Characterization of the mutation causative for autosomal recessive hereditary nephropathy in the english cocker spaniel and analysis of gene expression in multiple models of hereditary nephropathy
Davidson, Ashley Greene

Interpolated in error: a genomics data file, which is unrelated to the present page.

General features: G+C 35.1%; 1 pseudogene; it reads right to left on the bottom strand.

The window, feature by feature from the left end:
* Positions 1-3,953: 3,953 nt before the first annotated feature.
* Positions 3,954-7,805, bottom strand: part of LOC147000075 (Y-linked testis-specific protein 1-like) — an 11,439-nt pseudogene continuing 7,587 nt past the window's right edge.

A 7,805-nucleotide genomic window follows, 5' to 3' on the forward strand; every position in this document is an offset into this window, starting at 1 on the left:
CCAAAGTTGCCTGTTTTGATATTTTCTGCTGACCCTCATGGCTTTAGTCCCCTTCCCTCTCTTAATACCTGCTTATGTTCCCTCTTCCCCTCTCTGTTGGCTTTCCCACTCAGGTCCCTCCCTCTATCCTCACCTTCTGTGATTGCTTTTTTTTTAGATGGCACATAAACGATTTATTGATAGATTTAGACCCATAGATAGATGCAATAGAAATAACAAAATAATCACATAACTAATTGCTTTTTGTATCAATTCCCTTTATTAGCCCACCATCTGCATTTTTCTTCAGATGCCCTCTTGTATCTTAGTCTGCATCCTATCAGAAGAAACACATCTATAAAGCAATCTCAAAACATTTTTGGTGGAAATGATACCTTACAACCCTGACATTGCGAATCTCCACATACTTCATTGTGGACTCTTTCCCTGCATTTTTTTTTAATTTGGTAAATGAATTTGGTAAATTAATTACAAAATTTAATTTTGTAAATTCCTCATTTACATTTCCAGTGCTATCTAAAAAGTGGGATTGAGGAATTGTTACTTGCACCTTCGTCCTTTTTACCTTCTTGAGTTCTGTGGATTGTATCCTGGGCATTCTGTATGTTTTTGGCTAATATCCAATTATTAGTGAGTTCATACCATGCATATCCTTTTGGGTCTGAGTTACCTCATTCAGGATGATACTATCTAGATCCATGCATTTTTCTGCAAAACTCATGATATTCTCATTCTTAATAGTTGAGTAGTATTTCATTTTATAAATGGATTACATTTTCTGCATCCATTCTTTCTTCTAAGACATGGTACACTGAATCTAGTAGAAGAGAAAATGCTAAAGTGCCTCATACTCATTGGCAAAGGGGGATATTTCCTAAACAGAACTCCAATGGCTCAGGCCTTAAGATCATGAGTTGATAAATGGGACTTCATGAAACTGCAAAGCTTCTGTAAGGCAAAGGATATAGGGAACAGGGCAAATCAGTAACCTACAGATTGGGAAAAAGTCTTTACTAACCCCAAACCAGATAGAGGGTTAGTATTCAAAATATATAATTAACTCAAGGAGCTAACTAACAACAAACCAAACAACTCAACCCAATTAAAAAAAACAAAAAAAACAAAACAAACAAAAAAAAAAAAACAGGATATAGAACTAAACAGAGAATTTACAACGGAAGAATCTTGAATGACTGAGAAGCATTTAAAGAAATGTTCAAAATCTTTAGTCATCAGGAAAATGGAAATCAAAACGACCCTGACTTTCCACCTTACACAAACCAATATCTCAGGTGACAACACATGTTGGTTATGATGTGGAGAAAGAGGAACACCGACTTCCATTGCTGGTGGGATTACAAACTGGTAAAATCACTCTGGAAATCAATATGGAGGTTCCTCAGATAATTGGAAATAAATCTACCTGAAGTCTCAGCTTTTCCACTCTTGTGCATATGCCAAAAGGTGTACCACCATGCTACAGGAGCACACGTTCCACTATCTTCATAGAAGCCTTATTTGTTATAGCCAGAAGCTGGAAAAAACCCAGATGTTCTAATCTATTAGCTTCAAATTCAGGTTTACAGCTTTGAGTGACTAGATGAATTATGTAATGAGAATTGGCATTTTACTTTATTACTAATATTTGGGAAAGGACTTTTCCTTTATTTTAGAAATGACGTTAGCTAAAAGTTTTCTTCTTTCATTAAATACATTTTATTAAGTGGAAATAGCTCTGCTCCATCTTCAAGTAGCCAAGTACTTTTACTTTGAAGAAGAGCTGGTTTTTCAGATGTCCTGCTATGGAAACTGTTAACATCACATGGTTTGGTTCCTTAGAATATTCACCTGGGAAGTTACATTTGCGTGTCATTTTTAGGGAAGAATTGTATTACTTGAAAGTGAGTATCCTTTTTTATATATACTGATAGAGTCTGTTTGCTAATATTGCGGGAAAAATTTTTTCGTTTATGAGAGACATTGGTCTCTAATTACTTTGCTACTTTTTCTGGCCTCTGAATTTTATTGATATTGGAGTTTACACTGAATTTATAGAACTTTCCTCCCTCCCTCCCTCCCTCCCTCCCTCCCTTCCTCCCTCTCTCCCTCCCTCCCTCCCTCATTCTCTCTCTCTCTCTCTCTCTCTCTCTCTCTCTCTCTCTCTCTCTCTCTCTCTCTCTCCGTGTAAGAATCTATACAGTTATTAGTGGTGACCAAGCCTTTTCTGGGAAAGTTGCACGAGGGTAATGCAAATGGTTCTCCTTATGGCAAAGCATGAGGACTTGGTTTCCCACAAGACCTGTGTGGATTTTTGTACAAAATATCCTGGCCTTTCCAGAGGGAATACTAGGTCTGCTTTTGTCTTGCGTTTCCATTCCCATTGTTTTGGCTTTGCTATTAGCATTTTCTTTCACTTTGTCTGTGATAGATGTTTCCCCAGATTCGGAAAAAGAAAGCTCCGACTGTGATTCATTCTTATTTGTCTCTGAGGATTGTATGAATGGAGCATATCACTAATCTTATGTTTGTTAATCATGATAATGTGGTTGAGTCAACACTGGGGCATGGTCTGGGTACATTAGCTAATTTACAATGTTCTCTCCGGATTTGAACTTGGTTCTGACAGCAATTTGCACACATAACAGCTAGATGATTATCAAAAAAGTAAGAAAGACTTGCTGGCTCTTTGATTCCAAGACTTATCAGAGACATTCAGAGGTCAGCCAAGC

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The domestic dog, Canis familiaris, has over 450 naturally occurring inherited diseases. Over half of these diseases are clinically similar to human diseases making the dog an excellent model in which to study human hereditary diseases. Alport syndrome (AS), a group of heterogeneous, hereditary renal diseases, is one example of such a human disease. The disease is transmitted in three fashions: X-linked, autosomal recessive, and autosomal dominant. AS is caused by mutations in COL4?3, COL4?4 or COL4?5, all members of the type IV collagen family. The proteins products of these genes along with those of the other type IV collagen family members (COL4?1, COL4?2, and COL4?6) are structural components of basement membranes throughout the body. This dissertation describes the measurement of mRNA transcripts in two canine models of AS: a mixed breed model of X-linked AS (XLAS) and the English Cocker Spaniel (ECS) model of autosomal recessive AS (ARAS). The work done revealed a decrease in COL4?4 transcripts. The similarity between the decrease of COL4?5 in the XLAS model and that for COL4?4 in the ARAS model lead to the investigation of COL4?4 as the gene harboring the mutation causative for ARAS in the ECS. Upon sequencing COL4?4, the causative mutation was determined to be an A to T transversion in exon 3. To provide an in vitro model to study type IV collagens, a protocol was designed and experimentally validated to isolate and culture canine Sertoli cells. Canine testes cells were isolated and cultured. Cells were verified as Sertoli cells through positive identification of both SOX9 and Clusterin B proteins, along with sequence verification of SOX9 transcripts. This in vitro model provides a tool to further study the type IV collagens. Overall, the research described herein lead to the identification of the mutation causative for ARAS in the ECS. With this knowledge a genetic test was developed to test for the disease. This research also provided valuable information about the transcript levels of type IV collagens in two models of AS, and provided a novel model in which to study the type IV collagens further.